ArtReview sent a questionnaire to a selection of the artists exhibiting in various national pavilions of the Venice Biennale, the responses to which will be published over the coming days. Lara Almarcegui is representing Spain. The pavilion is in the Giardini.
What can you tell us about your plans for Venice?
I am preparing two site-specific works that deal with the urban configuration of Venice, how it is constructed and its future. One is a large installation which reflects on the Spanish pavillon as a building; analysing all the materials and elements used in its construction. The other project deals with a larger territory, the lagoon of Venice and the relationship of the city with its islands and how it developed with industrialisation. I will be making a representation of the Sacca San Mattia, a man-made terrain that forms part of the Venetian island of Murano, made of rubble from the glass industry, construction rubble and matter dredged from the Venice lagoon. Sacca San Mattia is the largest undeveloped space in Venice, and it has prompted all kinds of extraordinary plans.
Are you approaching the show in a different way to how you would with a ‘normal’ exhibition?
If I am making new work then I often start the research in a similar way as I have for this show. I spent a week in the city meeting different architects and urban planners who pointed out the most interesting areas that are in a process of change – a fungus island being formed in Porto Marghera; the site of a planned ferry terminal; an abandoned power station; wastelands below the tram viaducts, empty gasometers; an abandoned sanatorium in the Lido, fortresses; garbage islands; the sealed empty lots of the unrealized Palazzo del Cinema and the area surrounding the MOSE flooding defence dykes.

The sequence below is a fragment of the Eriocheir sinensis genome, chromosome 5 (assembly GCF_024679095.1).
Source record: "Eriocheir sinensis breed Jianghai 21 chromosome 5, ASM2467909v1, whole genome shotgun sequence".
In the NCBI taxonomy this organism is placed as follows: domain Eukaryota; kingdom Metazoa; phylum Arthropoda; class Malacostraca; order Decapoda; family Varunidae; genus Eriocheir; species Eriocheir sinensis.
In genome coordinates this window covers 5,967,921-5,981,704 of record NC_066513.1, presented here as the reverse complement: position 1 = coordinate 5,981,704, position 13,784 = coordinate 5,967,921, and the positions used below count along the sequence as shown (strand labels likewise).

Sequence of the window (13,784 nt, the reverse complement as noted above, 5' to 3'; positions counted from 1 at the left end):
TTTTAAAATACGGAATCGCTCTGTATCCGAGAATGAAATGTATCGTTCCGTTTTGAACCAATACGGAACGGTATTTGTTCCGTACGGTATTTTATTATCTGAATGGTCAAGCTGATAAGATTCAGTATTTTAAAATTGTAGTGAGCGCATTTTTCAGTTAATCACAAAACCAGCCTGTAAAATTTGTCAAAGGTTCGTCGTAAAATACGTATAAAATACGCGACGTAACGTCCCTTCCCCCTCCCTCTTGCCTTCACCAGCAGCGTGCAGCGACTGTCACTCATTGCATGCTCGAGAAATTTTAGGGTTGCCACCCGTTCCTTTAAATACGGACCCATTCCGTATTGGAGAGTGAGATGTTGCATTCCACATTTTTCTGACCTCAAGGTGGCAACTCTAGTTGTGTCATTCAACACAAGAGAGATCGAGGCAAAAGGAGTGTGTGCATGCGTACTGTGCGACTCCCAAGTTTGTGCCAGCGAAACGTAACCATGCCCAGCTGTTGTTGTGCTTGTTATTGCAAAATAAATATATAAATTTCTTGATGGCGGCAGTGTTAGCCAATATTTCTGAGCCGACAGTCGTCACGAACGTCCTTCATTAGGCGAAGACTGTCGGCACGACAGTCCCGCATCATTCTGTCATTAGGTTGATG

What does it mean to ‘represent’ your country? Do you find it an honour or problematic?
I do not feel I am representing my country but realising a project in an exhibition space that has recently shown some very good artists (such as Dora García and Santiago Sierra). In that sense I am very honoured.
What audience are you addressing with the work? The masses of artist peers, gallerists, curators and critics concentrated around the opening or the general public who come through over the following months?
I have tried to make a work that makes sense in relationship with contemporary Venice so in principle the local audience is very important, but the international audience will also be able to engage in the work.
What are your earliest or best memories of the biennale?
Sleeping in a van in Trochetto car park.
You’ll no doubt be very busy, but what else are you looking forward to seeing?
I am very curious to see the big exhibition by Massimiliano Gioni.